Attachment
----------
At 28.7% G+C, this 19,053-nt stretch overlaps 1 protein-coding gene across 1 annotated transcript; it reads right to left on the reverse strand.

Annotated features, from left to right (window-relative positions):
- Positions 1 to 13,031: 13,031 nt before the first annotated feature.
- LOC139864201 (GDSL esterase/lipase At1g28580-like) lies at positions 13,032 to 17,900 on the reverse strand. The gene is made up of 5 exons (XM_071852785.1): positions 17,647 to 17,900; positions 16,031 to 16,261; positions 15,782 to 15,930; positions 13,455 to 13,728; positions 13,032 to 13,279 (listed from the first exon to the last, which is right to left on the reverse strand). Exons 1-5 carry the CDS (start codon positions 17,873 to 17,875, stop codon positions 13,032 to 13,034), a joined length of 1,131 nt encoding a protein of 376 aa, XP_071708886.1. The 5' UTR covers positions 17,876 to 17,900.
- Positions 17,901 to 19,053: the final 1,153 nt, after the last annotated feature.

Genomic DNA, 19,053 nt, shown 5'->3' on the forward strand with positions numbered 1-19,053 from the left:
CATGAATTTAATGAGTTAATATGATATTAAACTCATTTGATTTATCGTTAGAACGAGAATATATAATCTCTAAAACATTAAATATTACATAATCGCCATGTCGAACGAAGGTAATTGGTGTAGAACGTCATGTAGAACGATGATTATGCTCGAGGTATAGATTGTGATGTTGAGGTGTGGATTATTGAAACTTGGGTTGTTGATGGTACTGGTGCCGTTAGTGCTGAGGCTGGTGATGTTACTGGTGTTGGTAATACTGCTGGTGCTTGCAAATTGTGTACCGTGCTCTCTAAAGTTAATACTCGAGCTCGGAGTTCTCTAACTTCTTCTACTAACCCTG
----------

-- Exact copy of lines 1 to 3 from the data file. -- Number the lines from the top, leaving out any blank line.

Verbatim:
At 28.7% G+C, this 19,053-nt stretch overlaps 1 protein-coding gene across 1 annotated transcript; it reads right to left on the reverse strand.

Annotated features, from left to right (window-relative positions):
- Positions 1 to 13,031: 13,031 nt before the first annotated feature.